Lyons v. Brown

2000 | Cited 0 times | D. Maine | July 17, 2000


Judgment having entered in favor of Plaintiff as against the federal Defendant on the basis of a jury verdict rendered in this action on January 21, 1997, Defendant now moves for a new trial pursuant to Federal Rule of Civil Procedure 59(a). Defendant raises two grounds for relief under Rule 59. First, Defendant asserts that a new trial should be ordered in light of an intervening change in the law regarding sexual harassment in the workplace. Second, Defendant argues that the evidence was insufficient to support the verdict. In the alternative, Defendant asks the Court to condition the denial of a new trial on Plaintiff's acceptance of a remittitur.

I have carefully considered the submissions of both parties on these issues. 2 I hereby DENY the Motion for New Trial or for Remittitur. I am satisfied that the changes rendered in the controlling law by the Supreme Court decisions in Faragher v. City of Boca Raton, 524 U.S. 775 (1998), and Burlington Indus., Inc. v. Ellerth, 524 U.S. 742 (1998), apply only to cases where a direct supervisor is the harasser. Todd v. Ortho Biotech, Inc., 175 F.3d 595, 598 (8th Cir. 1999); Burley v. Atlantic City Police Dept., 174 F.3d 95, 119 (3d Cir. 1999). Although this factual question was apparently never resolved, Defendant's position has consistently been that Dr. Pathak did not have supervisory authority over Plaintiff. As Defendant points out in its Motion, "The management channel of authority for [Plaintiff] 'went up the channel' of command, initially to the Charge Nurse, Head Nurse, Asst. Chief Nurse, then Chief Nurse." Memo. at 2 (docket no. 213). Dr. Pathak was in a different "channel of command."

In any event, the Court's jury instructions in this case, while not as thorough a rendition of the law as displayed in Defendant's Proposed Instruction Number 19, accurately reflected the law in effect in this circuit at the time, which in turn fairly accurately forecasted the Ellerth/Faragher standard. Specifically, as Defendant cited it in its Motion, the Court instructed that "'[i]f you determine there was a hostile work environment, the VA can be liable only if you determine that the VA knew or should have known of a hostile environment and failed to promptly act to correct the environment.'" Memo. at 22. These requirements of actual or constructive knowledge and a failure to remediate were required in cases of supervisory harassment in the First Circuit, Morrison v. Carleton Woolen Mills, 108 F.3d 429, 437 (1st Cir. 1997) (citing Lipsett v. University of Puerto Rico, 864 F.2d 881, 897-98 (1st Cir. 1988)), even when other jurisdictions applied the standard only in cases of co-worker harassment. Faragher, 524 U.S. at 799-800 (collecting cases).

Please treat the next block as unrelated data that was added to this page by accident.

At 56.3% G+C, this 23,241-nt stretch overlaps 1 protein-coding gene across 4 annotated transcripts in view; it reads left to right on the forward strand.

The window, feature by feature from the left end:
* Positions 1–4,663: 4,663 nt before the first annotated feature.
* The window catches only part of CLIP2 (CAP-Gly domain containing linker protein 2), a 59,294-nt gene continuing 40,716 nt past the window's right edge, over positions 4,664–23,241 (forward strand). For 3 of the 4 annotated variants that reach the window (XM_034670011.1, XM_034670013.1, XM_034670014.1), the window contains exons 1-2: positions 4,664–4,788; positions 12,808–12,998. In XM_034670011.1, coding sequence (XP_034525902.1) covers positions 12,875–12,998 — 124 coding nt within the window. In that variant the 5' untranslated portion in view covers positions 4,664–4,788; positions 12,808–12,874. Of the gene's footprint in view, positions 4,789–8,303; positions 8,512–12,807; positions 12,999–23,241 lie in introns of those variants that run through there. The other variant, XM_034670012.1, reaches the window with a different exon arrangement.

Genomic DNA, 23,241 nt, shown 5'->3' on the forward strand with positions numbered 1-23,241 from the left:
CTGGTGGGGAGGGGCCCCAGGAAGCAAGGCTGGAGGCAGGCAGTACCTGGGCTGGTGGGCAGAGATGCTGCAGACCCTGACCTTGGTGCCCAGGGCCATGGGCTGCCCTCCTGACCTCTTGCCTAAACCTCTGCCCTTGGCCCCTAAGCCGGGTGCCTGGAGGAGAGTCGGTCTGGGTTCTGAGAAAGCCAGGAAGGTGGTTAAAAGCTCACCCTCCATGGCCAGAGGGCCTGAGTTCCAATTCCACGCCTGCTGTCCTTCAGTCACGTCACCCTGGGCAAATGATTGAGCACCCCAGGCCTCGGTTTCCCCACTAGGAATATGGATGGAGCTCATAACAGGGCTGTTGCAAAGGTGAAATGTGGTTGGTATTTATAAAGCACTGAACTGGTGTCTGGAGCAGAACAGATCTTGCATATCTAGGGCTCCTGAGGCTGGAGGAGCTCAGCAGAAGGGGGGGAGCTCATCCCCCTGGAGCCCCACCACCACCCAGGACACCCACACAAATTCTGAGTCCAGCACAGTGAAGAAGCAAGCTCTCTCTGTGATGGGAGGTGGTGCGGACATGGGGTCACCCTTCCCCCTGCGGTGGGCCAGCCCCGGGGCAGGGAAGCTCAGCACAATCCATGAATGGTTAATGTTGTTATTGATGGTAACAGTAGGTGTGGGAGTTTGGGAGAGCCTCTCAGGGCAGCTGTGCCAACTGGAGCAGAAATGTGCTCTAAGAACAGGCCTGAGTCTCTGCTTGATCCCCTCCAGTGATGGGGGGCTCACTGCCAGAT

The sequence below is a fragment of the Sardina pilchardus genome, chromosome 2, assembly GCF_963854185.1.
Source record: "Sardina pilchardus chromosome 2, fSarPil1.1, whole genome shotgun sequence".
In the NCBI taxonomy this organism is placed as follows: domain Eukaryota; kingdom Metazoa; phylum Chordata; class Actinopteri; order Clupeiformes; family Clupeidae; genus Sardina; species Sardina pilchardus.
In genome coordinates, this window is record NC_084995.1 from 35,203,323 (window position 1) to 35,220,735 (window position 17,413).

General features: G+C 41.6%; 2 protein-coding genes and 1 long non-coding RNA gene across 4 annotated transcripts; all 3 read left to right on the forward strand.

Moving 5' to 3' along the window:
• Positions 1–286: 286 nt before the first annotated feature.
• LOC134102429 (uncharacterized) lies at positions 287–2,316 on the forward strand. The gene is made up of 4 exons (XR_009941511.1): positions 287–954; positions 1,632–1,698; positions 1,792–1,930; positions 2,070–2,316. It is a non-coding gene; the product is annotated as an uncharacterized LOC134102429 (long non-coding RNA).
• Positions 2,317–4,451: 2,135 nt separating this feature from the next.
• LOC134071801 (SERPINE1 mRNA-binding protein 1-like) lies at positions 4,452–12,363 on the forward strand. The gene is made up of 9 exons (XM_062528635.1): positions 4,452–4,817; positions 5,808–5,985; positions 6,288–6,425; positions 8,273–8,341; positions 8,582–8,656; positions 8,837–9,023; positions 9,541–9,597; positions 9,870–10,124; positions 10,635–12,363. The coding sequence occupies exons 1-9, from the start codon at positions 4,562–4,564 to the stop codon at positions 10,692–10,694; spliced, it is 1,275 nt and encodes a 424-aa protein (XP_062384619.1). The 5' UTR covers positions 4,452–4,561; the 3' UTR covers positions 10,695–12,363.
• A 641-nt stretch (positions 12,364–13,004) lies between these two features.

The Ellerth/Faragher affirmative defense "comprises two necessary elements: (a) that the employer exercised reasonable care to prevent and correct promptly any sexually harassing behavior, and (b) that the plaintiff employee unreasonably failed to take advantage of any preventive or corrective opportunities provided by the employer or to avoid harm otherwise." Faragher, 524 U.S. at 807.

While the Court's instruction did not exactly track this language, the evidence Defendant would seek to present, and the argument that would arise from it, would be the same. Further, the Court's instruction kept the burden of proof with Plaintiff, and so was more beneficial to the Government than the new affirmative defense Defendant seeks to utilize. Defendant is not entitled to a new trial on this basis.

Finally, I conclude that the evidence presented at trial was sufficient to permit a factfinder to find in Plaintiff's favor, and I further decline Defendant's request that I reduce Plaintiff's damage award.



Jury demand: Plaintiff

Demand: $400,000

Nature of Suit: 442

Jurisdiction: US Defendant

Cause: 42:2003 Job Discrimination

1. Pursuant to Federal Rule of Civil Procedure 73(b), the parties have consented to allow the United States Magistrate Judge to conduct any and all proceedings in this matter.

2. Initially, I agree that Defendant's Motion fails to comply with the Court's local rule regarding the length of supporting memoranda. D. Me. R. 7(e). In light of my conclusions regarding the merits of Defendant's arguments, there is no need to belabor the point at this time. Defendant's Motions for Leave to File a Memo in Excess Page Limits, filed with respect to both the original Motion, and the Reply Memorandum, are both GRANTED.

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